The topic of President Trump’s tariffs have become a focal point for anyone running a business in the U.S. This is especially true if your business is directly involved in servicing cars and trucks, as back in May 2018, the Commerce Department announced it was launching a Section 232 investigation on passenger vehicles and automotive parts. Their rationale for this investigation was “whether such imports are weakening our internal economy and may impair national security.”
As tariffs have been put in place, they are now directly affecting businesses and their bottom line. Consumers are being impacted in the pocketbook and wallet. Equally troubling is that tariffs create winners, as well as losers. Some industries benefit, like steel and aluminum producers. Others are discovering, at least in the short-term, they are one of the losers. The challenge becomes, what to do next? Do they pass costs on to customers? And what kind of impact will the tariffs have on their supply chains?
Tariffs aren’t a new thing. They are as old as America. In fact, the first Congress addressed tariffs back in 1789 (after creating the oaths of office with their first act). This led to the enactment of the Tariff Act of 1789. Sentiment for tariffs among the Founders wasn’t universal, however. And in much the same manner, President Trump’s recent round of tariffs and trade policies have sparked debate among members of Congress and business leaders.
If you recall during the run-up to the presidential election, then-candidate Trump repeatedly made claims blue-collar workers in the United States were being taken advantage of by its foreign trading partners. He placed the blame for lost jobs in manufacturing on deepening trade deficits. These were “bad trade deals” in Mr. Trump’s way of viewing trade. But he wasn’t the only candidate sounding the alarm on trade, either. Bernie Sanders, a Democrat, also called past U.S. trade agreements “disastrous.” Democratic nominee, Hillary Clinton, who served as President Obama’s secretary of state and once endorsed the Trans-Pacific Partnership (TPP), was forced to backtrack and ended up coming out against TPP in her failed presidential run.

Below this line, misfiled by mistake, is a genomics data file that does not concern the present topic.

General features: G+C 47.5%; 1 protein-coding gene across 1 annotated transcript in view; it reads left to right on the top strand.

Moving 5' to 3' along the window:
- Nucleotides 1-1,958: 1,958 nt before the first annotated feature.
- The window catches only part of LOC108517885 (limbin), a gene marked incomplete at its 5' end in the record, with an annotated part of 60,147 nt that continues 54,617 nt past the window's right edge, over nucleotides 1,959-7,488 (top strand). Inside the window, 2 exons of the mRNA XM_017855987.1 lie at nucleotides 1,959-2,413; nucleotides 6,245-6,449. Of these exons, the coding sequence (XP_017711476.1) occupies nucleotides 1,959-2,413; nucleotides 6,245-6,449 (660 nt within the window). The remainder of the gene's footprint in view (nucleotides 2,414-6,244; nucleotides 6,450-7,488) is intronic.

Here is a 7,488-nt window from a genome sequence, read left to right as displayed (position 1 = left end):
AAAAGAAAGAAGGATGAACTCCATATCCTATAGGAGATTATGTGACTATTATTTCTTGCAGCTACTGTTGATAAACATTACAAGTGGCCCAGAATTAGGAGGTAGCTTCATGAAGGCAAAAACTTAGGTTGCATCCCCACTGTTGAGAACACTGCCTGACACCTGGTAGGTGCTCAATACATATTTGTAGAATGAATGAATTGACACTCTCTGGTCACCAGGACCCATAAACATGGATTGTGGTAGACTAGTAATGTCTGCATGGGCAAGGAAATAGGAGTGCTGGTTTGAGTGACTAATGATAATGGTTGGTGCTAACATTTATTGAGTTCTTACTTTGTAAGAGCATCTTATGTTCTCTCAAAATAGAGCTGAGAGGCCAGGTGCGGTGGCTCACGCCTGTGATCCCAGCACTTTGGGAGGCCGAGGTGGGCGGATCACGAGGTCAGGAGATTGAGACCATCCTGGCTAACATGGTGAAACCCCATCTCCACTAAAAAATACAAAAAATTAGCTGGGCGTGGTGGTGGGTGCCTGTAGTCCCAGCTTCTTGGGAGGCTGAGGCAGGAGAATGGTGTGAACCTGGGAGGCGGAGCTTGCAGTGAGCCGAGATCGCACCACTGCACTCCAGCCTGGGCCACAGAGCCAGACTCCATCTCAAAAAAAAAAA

Since assuming office, the president has been putting in place his version of economic nationalism. He told Americans in his inaugural address that trade would be important for him.
“We must protect our borders from the ravages of other countries making our products, stealing our companies and destroying our jobs,” he said.
Then, a few days later, he withdrew the U.S. from the TPP and proclaimed that he would renegotiate the North American Free Trade Agreement (NAFTA). Additionally, he threatened to impose a special tax on any company in the U.S. that moved factories abroad. The last president who spoke this forcefully about the need for “protection” against foreign competition was Herbert Hoover, more than 80 years ago.
Automotive parts makers — they take the raw steel (and aluminum) manufactured in mills and forge them into parts for autos — are likely to end up being on the losing side of the president’s trade policies. Downstream steel and aluminum industries (which includes automotive afterparts manufacturers and wholesalers), where 97 percent of jobs reside, will potentially experience job losses. This may be similar in effect to what happened in 2002, when President George W. Bush enacted tariffs on steel and 200,000 jobs were lost, according to research conducted by The Trade Partnership, a consulting firm working with downstream steel industries. According to their research, for every job saved at a metal smelter due to the Trump tariffs, five more workers potentially could be joining the ranks of the unemployed. At the moment though, no one knows.